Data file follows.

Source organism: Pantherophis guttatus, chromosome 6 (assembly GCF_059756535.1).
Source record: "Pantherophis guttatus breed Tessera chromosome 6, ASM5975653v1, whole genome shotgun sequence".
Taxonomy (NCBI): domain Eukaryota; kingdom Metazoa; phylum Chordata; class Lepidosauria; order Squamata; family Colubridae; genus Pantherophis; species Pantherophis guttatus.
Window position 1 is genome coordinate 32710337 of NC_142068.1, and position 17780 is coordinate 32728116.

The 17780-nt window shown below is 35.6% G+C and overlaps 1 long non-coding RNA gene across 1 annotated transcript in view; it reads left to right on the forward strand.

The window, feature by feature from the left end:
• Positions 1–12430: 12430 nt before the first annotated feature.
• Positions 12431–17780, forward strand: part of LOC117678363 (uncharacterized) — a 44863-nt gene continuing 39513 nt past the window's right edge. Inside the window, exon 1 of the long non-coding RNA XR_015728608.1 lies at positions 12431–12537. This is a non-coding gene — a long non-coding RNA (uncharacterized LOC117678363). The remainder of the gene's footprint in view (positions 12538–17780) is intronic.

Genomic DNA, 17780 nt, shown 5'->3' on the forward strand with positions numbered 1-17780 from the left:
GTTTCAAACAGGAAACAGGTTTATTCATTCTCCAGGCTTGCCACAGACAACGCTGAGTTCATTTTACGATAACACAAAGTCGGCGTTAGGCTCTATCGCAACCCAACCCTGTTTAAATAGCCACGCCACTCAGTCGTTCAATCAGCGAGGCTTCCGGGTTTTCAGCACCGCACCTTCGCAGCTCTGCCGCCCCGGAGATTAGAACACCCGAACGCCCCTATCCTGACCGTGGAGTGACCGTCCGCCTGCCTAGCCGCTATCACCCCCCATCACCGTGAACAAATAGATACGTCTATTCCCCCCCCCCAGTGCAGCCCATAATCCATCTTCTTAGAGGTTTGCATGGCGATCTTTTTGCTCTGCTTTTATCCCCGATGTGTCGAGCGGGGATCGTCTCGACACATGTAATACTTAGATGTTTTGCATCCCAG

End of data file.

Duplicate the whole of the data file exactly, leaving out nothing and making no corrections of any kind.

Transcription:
Source organism: Pantherophis guttatus, chromosome 6 (assembly GCF_059756535.1).
Source record: "Pantherophis guttatus breed Tessera chromosome 6, ASM5975653v1, whole genome shotgun sequence".
Taxonomy (NCBI): domain Eukaryota; kingdom Metazoa; phylum Chordata; class Lepidosauria; order Squamata; family Colubridae; genus Pantherophis; species Pantherophis guttatus.
Window position 1 is genome coordinate 32710337 of NC_142068.1, and position 17780 is coordinate 32728116.

The 17780-nt window shown below is 35.6% G+C and overlaps 1 long non-coding RNA gene across 1 annotated transcript in view; it reads left to right on the forward strand.

The window, feature by feature from the left end:
• Positions 1–12430: 12430 nt before the first annotated feature.
• Positions 12431–17780, forward strand: part of LOC117678363 (uncharacterized) — a 44863-nt gene continuing 39513 nt past the window's right edge. Inside the window, exon 1 of the long non-coding RNA XR_015728608.1 lies at positions 12431–12537. This is a non-coding gene — a long non-coding RNA (uncharacterized LOC117678363). The remainder of the gene's footprint in view (positions 12538–17780) is intronic.

Genomic DNA, 17780 nt, shown 5'->3' on the forward strand with positions numbered 1-17780 from the left:
GTTTCAAACAGGAAACAGGTTTATTCATTCTCCAGGCTTGCCACAGACAACGCTGAGTTCATTTTACGATAACACAAAGTCGGCGTTAGGCTCTATCGCAACCCAACCCTGTTTAAATAGCCACGCCACTCAGTCGTTCAATCAGCGAGGCTTCCGGGTTTTCAGCACCGCACCTTCGCAGCTCTGCCGCCCCGGAGATTAGAACACCCGAACGCCCCTATCCTGACCGTGGAGTGACCGTCCGCCTGCCTAGCCGCTATCACCCCCCATCACCGTGAACAAATAGATACGTCTATTCCCCCCCCCCAGTGCAGCCCATAATCCATCTTCTTAGAGGTTTGCATGGCGATCTTTTTGCTCTGCTTTTATCCCCGATGTGTCGAGCGGGGATCGTCTCGACACATGTAATACTTAGATGTTTTGCATCCCAG